We had the good fortune of connecting with Laura Auer and we’ve shared our conversation below.
Hi Laura, how do you think about risk?
This one is easy. For artists and musicians, risk taking is a lifestyle and I would even go as far as saying a learned skill. There is a moment that comes in everyone’s life when they get their big shot, and you have to take it when it comes whether you are ready or not. Risk takers know this and jump through the door when it opens. It will either lead to success or just another failure, and we are used to failing a lot so another one is no big deal, you’re just in the same spot you were in already anyway. If you look at any successful musician in history, we know their success came from three basic things 1- natural talent, 2- not giving up, and 3- following their instincts, for instinct is where the music lives. I make music by feeling so naturally I have learned to make decisions also by feeling, which is the opposite of what a lot of professionals in other industries might advise. I have also failed a lot, but I believe my personal failures have been simply to not give things enough time to grow, and I was impatient and rapidly evolving into the next thing. So I think if you can get used to taking small risks regularly then the big ones won’t seem so big and you’ll be able to feel it when it’s right. As soon as I started to do this I almost immediately saw my success start to rise. Being brave on a regular basis got a lot easier when I moved to LA, because I am surrounded by risk takers and movers and shakers here. I feel the energy in the vortex, and I let it move me along. I suggest for anyone seeking an ambition to live somewhere that supports your energy in an exciting and competitive way.
Alright, so let’s move onto what keeps you busy professionally?
Well I have been a music artist for several years, releasing my original songs and touring around the United States, and then in 2018 I began writing my first musical animated film. I thought this story would just fly off the paper and into the studios but then covid hit and I had to adjust and pivot like everyone else. Continuing to wake up every day and be a musician is a daily choice, and not an easy one. I honestly almost gave up during covid. But alas, the music in me was eventually bursting to come out, and so I decided to take my husband’s surname and give myself the chance that I know my talent deserves. I was inspired to return to my classical roots and sing more authentic and traditional songs as a classical crossover singer. And thank god I did because since then I have had more success than I ever did before, simply because I was finally listening to my inner voice this time and little by little, my life began aligning with the vision I always had for my career. This fall I will be performing in Taiwan with the Evergreen Orchestra while promoting my four-part contemporary bel canto album series I am releasing in 2022 called “Seasons.” I have never been more inspired to sing all of these beautiful songs, many of them in different languages and a mix between classical, traditional and jazz vocal music. I am so humbled and appreciative of the gift it is to walk out onto a stage and lighten the faces of an eager audience. I am very lucky.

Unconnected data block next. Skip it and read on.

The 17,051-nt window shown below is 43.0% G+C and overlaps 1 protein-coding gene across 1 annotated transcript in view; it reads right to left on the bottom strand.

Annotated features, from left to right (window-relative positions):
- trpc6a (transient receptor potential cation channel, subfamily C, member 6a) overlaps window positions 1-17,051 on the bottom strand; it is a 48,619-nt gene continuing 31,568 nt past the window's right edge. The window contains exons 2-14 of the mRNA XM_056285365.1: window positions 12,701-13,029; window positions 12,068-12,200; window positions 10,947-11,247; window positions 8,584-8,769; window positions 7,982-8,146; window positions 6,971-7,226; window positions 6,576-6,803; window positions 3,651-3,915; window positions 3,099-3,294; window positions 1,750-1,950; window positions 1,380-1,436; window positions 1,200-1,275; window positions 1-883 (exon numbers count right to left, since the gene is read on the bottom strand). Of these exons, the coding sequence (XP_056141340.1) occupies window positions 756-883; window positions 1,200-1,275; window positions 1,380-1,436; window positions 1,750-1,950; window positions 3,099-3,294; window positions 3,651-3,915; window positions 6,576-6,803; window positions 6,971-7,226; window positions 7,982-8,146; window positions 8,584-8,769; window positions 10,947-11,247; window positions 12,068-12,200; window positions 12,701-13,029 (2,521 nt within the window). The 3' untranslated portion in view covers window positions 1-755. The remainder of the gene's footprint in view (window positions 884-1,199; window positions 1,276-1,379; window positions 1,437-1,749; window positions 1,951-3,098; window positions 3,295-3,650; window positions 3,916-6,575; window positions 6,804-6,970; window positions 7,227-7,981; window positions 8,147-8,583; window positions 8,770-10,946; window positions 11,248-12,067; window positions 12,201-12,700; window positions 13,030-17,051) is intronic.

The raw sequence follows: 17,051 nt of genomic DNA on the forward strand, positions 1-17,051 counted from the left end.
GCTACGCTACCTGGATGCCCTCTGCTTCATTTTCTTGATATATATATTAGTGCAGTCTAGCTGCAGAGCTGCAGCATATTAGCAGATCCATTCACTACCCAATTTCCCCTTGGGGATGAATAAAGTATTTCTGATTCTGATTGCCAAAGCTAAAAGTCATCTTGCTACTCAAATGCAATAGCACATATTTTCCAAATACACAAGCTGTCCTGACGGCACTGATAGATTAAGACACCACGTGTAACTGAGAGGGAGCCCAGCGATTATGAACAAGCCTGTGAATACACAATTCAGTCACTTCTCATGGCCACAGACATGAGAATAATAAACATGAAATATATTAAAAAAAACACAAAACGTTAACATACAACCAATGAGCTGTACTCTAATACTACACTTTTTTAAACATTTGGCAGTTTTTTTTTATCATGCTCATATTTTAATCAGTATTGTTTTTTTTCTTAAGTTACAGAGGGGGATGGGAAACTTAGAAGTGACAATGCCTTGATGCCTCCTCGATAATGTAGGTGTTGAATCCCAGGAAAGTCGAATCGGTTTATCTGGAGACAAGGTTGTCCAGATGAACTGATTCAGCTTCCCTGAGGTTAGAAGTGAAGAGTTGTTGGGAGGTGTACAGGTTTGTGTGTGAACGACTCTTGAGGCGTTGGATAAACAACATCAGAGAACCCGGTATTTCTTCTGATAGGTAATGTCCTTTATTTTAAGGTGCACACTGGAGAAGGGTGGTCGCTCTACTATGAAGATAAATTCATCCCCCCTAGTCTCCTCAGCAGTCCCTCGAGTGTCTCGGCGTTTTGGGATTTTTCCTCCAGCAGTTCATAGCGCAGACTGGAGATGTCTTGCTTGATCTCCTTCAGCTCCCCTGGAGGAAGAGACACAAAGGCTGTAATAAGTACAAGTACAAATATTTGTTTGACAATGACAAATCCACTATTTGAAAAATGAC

If you had a friend visiting you, what are some of the local spots you’d want to take them around to?
Well I am very lucky to live in my little village of Larchmont, so I would of course take them there. There are coffee shops, European styled streets, and a real live bookstore. At night, I would of course take a friend to La Descarga to dance some salsa and have a great time. Maybe if I am feeling a little proud of my city I would end the night at Sunset Marquis or Roosevelt.
Shoutout is all about shouting out others who you feel deserve additional recognition and exposure. Who would you like to shoutout?
Todd, a movie producer who happens to be one of my neighbors. I always saw this man walking by when I was sitting on my balcony and one day I finally decided to introduce myself. I ended up singing to him and walked him to his office up the street. He is a very wise person and always has an encouraging word for me, which on some days means more to me than I can explain. I’d like to dedicate this shout out to him because singing to him on the street was a strange thing to do but because of his welcoming energy, I decided to take the risk and it was possibly the best thing I ever did for my career. We’ll see!
Nhan Tran, Ana Montgomery